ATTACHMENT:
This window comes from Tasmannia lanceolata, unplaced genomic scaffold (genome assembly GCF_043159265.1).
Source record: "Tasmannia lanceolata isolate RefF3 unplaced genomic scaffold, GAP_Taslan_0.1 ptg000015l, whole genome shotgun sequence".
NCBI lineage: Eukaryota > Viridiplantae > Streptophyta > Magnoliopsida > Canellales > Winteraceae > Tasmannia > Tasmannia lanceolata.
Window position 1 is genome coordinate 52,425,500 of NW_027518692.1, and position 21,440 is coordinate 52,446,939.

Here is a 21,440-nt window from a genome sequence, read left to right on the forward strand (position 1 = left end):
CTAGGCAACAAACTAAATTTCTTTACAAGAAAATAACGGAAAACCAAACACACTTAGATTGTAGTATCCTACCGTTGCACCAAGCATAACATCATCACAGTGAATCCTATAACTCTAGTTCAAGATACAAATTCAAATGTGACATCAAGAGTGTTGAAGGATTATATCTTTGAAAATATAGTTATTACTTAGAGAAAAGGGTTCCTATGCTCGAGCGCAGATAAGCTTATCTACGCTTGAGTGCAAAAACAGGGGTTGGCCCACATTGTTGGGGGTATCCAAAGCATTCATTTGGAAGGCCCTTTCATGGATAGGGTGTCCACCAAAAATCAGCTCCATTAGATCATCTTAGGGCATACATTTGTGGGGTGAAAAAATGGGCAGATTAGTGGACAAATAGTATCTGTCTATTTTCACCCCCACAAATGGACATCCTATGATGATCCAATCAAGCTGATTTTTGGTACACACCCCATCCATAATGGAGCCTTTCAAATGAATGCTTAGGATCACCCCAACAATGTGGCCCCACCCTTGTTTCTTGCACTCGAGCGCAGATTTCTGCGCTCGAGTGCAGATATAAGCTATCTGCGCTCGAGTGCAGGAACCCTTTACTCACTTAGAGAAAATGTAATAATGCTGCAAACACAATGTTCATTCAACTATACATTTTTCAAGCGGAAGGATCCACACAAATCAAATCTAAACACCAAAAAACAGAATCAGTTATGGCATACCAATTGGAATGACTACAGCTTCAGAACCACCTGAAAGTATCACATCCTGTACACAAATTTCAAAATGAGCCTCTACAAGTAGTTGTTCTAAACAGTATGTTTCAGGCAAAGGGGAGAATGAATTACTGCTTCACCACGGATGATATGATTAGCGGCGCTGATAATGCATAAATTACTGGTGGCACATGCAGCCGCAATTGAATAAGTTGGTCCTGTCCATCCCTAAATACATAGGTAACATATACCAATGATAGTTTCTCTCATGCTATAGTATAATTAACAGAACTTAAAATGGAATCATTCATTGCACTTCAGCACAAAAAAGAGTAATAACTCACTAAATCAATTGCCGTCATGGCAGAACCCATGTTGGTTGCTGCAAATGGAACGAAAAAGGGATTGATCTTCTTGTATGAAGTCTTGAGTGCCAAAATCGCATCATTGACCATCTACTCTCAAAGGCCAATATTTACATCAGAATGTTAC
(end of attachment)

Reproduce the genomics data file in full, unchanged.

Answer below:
This window comes from Tasmannia lanceolata, unplaced genomic scaffold (genome assembly GCF_043159265.1).
Source record: "Tasmannia lanceolata isolate RefF3 unplaced genomic scaffold, GAP_Taslan_0.1 ptg000015l, whole genome shotgun sequence".
NCBI lineage: Eukaryota > Viridiplantae > Streptophyta > Magnoliopsida > Canellales > Winteraceae > Tasmannia > Tasmannia lanceolata.
Window position 1 is genome coordinate 52,425,500 of NW_027518692.1, and position 21,440 is coordinate 52,446,939.

Here is a 21,440-nt window from a genome sequence, read left to right on the forward strand (position 1 = left end):
CTAGGCAACAAACTAAATTTCTTTACAAGAAAATAACGGAAAACCAAACACACTTAGATTGTAGTATCCTACCGTTGCACCAAGCATAACATCATCACAGTGAATCCTATAACTCTAGTTCAAGATACAAATTCAAATGTGACATCAAGAGTGTTGAAGGATTATATCTTTGAAAATATAGTTATTACTTAGAGAAAAGGGTTCCTATGCTCGAGCGCAGATAAGCTTATCTACGCTTGAGTGCAAAAACAGGGGTTGGCCCACATTGTTGGGGGTATCCAAAGCATTCATTTGGAAGGCCCTTTCATGGATAGGGTGTCCACCAAAAATCAGCTCCATTAGATCATCTTAGGGCATACATTTGTGGGGTGAAAAAATGGGCAGATTAGTGGACAAATAGTATCTGTCTATTTTCACCCCCACAAATGGACATCCTATGATGATCCAATCAAGCTGATTTTTGGTACACACCCCATCCATAATGGAGCCTTTCAAATGAATGCTTAGGATCACCCCAACAATGTGGCCCCACCCTTGTTTCTTGCACTCGAGCGCAGATTTCTGCGCTCGAGTGCAGATATAAGCTATCTGCGCTCGAGTGCAGGAACCCTTTACTCACTTAGAGAAAATGTAATAATGCTGCAAACACAATGTTCATTCAACTATACATTTTTCAAGCGGAAGGATCCACACAAATCAAATCTAAACACCAAAAAACAGAATCAGTTATGGCATACCAATTGGAATGACTACAGCTTCAGAACCACCTGAAAGTATCACATCCTGTACACAAATTTCAAAATGAGCCTCTACAAGTAGTTGTTCTAAACAGTATGTTTCAGGCAAAGGGGAGAATGAATTACTGCTTCACCACGGATGATATGATTAGCGGCGCTGATAATGCATAAATTACTGGTGGCACATGCAGCCGCAATTGAATAAGTTGGTCCTGTCCATCCCTAAATACATAGGTAACATATACCAATGATAGTTTCTCTCATGCTATAGTATAATTAACAGAACTTAAAATGGAATCATTCATTGCACTTCAGCACAAAAAAGAGTAATAACTCACTAAATCAATTGCCGTCATGGCAGAACCCATGTTGGTTGCTGCAAATGGAACGAAAAAGGGATTGATCTTCTTGTATGAAGTCTTGAGTGCCAAAATCGCATCATTGACCATCTACTCTCAAAGGCCAATATTTACATCAGAATGTTAC